On 12 October, the first day of voting, party leader Shahnawaz Hussain unilaterally announced that the party’s EBC leader Prem Singh will be chief minister.

Now, after two phases, the party’s national president Amit Shah has added to the confusion by saying that forward or backward, the parliamentary board will decide. In political circles, this statement is being interpreted by some as a way of stopping upper castes from voting for the Grand Alliance.

The BJP’s inability to decide the caste of their future chief minister, leave alone his name, is only a symptom of how its grand strategy of wooing all castes has gone awry. After the first two phases, it has stopped pretending that it is interested in wooing the Yadav vote, and is now trying to make it Yadavs vs EBCs and Dalits. But perhaps this has come too late in the day.

While the BJP accuses the Grand Alliance of caste politics, Sushil Modi has said that Narendra Modi is India’s first EBC chief minister. (His caste, Teli, is in the EBC category in Bihar.) This is a correction over his earlier statement that Mr Modi was India’s first OBC prime minister. Nitish Kumar had responded by saying that that title goes to HD Deve Gowda.

The BJP in Bihar has tied itself up in knots with its caste strategy. The root of it all lies in the NDA giving 90 odd tickets to upper castes – that is, around 37% tickets to a community whose population is 13%. This created a threat of upper caste ruled for the OBCs and EBCs, uniting them in favour of the Grand Alliance.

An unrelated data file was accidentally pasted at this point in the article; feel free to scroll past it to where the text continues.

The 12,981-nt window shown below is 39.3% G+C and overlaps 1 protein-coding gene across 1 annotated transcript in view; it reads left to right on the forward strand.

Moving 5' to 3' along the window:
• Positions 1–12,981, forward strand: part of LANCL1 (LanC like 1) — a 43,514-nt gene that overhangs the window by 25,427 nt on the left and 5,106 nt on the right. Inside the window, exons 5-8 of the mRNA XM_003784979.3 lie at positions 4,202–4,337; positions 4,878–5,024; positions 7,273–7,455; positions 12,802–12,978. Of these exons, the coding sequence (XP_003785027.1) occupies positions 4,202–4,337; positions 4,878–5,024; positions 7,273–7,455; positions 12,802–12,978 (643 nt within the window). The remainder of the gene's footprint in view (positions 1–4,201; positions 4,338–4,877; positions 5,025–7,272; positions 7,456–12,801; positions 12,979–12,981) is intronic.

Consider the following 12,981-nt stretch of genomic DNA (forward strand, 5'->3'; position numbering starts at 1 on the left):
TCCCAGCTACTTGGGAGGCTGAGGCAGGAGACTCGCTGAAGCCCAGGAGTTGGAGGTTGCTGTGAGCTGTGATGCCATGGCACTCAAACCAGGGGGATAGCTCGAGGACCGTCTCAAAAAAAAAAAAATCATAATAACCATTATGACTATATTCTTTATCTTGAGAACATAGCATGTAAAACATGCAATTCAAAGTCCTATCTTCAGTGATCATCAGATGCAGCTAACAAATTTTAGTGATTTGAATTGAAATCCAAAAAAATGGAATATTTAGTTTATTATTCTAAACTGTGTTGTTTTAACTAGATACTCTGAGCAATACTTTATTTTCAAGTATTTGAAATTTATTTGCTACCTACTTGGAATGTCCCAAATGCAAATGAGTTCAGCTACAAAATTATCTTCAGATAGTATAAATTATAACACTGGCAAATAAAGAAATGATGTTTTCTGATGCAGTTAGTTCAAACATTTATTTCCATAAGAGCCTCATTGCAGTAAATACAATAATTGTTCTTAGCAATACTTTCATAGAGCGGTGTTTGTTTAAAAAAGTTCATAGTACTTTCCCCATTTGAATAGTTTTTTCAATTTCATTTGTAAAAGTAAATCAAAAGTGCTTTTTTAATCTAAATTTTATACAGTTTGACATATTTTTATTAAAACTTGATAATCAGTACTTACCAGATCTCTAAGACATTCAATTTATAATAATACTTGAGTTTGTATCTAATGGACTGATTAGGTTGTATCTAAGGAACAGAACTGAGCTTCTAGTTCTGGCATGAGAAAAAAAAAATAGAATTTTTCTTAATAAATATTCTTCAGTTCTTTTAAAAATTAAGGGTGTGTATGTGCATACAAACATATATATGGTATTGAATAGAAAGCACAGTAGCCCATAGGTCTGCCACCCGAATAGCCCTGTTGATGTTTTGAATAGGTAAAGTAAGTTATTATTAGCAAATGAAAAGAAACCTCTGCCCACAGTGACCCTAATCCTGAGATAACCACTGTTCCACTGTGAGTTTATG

The BJP defends its ticket distribution by saying that the upper castes are their core vote-bank, but in saving the core-votebank it seems to be losing out on retaining the EBCs and OBCs who had voted for it in large numbers in 2014.

Why The BJP Can’t Pretend Bihar Isn’t A Turning Point

(First published in HuffPo, 16 November 2015.)

Home minister Rajnath Singh, himself a former president of the Bharatiya Janata Party, has this to say on the BJP’s resounding defeat in Bihar: “Victory and defeat are part of the democratic process. We had won elections in the past, we had lost elections in the past. We will not do justice to future if we decide future only on the basis of one elections.”

The top leadership of the BJP is playing down the Bihar defeat. The opponents came together, they say. We lost to their caste arithmetic. It’s just one election. We still got a good vote-share.

None of this adds up. Try as the BJP might, it can’t deny that Bihar was a turning point for it, not least because the BJP itself made it a prestige election.

Soon after the BJP won the 2014 Lok Sabha elections with a clear majority, the party said it wanted to usher in a Congress-free India and be the country’s natural party of governance. In that project, the Delhi assembly election results in February this year were seen as an aberration.

After becoming BJP president, Amit Shah had in his speech at the BJP’s national council meeting emphasized the importance of winning every state election. He had said that the party needed to help form a “BJP-led government from J&K to Kerala and from Gujarat to Nagaland.”